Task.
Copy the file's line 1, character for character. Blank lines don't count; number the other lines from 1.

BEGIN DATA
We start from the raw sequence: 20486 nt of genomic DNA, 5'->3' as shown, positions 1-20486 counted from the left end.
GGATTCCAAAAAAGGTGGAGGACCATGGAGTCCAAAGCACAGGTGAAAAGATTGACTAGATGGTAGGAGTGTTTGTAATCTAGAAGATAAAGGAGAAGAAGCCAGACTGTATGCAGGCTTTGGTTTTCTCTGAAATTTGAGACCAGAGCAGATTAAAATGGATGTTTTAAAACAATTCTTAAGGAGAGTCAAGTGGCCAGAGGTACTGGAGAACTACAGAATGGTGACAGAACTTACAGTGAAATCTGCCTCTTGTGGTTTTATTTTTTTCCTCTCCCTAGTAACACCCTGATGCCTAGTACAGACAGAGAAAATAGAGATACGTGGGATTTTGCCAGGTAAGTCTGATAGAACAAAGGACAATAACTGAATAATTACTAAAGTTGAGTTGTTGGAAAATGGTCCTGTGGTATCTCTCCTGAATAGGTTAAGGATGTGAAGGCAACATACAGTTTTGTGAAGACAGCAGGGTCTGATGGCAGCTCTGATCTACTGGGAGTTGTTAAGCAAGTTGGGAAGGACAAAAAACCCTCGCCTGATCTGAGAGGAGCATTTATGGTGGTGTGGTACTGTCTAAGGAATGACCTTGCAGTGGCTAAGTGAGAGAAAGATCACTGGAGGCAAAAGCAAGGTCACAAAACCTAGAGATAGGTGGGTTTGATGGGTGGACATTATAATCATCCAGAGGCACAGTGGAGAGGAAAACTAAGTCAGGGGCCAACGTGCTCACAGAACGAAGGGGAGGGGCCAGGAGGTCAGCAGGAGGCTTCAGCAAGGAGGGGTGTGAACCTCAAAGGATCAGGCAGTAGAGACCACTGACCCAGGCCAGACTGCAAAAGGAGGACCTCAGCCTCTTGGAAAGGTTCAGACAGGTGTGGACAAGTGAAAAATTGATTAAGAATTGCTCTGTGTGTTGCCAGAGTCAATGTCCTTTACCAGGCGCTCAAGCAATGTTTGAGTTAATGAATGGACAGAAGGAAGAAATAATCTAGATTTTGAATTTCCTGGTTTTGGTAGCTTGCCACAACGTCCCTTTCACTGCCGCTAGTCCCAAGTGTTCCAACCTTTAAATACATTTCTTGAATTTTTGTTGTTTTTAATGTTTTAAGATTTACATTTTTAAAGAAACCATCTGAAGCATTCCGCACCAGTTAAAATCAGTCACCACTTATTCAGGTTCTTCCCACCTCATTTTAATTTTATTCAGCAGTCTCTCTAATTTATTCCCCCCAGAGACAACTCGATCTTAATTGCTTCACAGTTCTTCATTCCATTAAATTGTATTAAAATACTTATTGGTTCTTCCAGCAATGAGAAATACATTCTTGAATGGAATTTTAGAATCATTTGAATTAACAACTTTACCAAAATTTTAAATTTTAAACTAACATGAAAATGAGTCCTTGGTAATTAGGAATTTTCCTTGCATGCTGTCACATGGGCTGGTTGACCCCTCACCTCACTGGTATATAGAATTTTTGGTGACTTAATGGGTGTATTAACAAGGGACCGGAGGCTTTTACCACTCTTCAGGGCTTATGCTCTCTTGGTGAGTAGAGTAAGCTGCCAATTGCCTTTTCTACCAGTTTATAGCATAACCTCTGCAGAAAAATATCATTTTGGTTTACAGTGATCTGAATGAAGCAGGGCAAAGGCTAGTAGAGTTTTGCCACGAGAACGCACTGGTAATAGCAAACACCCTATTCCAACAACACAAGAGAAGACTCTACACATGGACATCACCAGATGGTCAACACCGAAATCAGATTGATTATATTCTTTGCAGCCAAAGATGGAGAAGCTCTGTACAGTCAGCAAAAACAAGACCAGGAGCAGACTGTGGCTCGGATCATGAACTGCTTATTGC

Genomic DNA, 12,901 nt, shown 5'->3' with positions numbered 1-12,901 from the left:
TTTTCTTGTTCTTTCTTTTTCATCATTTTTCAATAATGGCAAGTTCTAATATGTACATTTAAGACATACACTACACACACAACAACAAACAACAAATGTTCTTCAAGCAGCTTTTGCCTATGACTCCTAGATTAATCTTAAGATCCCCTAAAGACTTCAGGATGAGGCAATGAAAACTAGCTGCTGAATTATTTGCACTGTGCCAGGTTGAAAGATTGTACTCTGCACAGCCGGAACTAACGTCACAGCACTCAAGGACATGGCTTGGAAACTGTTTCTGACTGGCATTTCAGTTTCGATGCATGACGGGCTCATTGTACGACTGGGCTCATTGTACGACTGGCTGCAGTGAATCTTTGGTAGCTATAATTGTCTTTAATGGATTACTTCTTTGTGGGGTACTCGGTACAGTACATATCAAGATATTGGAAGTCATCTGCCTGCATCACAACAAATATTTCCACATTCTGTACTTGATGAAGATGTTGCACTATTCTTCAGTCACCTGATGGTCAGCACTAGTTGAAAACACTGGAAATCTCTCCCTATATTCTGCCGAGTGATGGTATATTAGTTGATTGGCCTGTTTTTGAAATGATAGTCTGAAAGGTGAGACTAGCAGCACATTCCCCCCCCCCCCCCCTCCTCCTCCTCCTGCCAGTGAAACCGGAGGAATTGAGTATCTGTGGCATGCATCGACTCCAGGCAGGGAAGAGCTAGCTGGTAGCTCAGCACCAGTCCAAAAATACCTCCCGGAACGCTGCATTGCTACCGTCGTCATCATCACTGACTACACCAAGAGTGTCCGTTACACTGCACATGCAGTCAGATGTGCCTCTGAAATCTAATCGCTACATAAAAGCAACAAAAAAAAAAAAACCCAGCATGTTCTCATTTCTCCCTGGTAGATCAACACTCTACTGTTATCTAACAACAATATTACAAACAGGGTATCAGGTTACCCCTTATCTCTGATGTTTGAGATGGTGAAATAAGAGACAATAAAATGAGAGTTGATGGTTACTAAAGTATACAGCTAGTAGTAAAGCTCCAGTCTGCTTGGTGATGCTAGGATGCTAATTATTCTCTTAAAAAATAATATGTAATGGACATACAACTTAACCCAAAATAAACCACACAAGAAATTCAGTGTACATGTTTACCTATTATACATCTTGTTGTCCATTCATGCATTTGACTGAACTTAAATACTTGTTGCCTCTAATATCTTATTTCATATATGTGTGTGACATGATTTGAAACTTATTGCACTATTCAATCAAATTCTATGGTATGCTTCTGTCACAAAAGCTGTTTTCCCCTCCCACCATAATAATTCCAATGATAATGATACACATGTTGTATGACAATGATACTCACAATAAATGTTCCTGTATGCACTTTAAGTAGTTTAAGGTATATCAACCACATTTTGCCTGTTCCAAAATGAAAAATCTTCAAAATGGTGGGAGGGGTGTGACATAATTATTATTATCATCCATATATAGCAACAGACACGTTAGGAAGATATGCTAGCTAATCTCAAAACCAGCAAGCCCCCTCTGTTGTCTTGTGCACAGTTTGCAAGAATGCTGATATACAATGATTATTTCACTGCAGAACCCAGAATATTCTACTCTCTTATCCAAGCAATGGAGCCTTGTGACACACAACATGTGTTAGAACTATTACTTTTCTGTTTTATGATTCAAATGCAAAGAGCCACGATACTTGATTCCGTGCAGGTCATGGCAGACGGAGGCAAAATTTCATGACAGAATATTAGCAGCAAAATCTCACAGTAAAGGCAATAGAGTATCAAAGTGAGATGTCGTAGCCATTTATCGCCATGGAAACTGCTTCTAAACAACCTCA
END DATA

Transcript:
We start from the raw sequence: 20486 nt of genomic DNA, 5'->3' as shown, positions 1-20486 counted from the left end.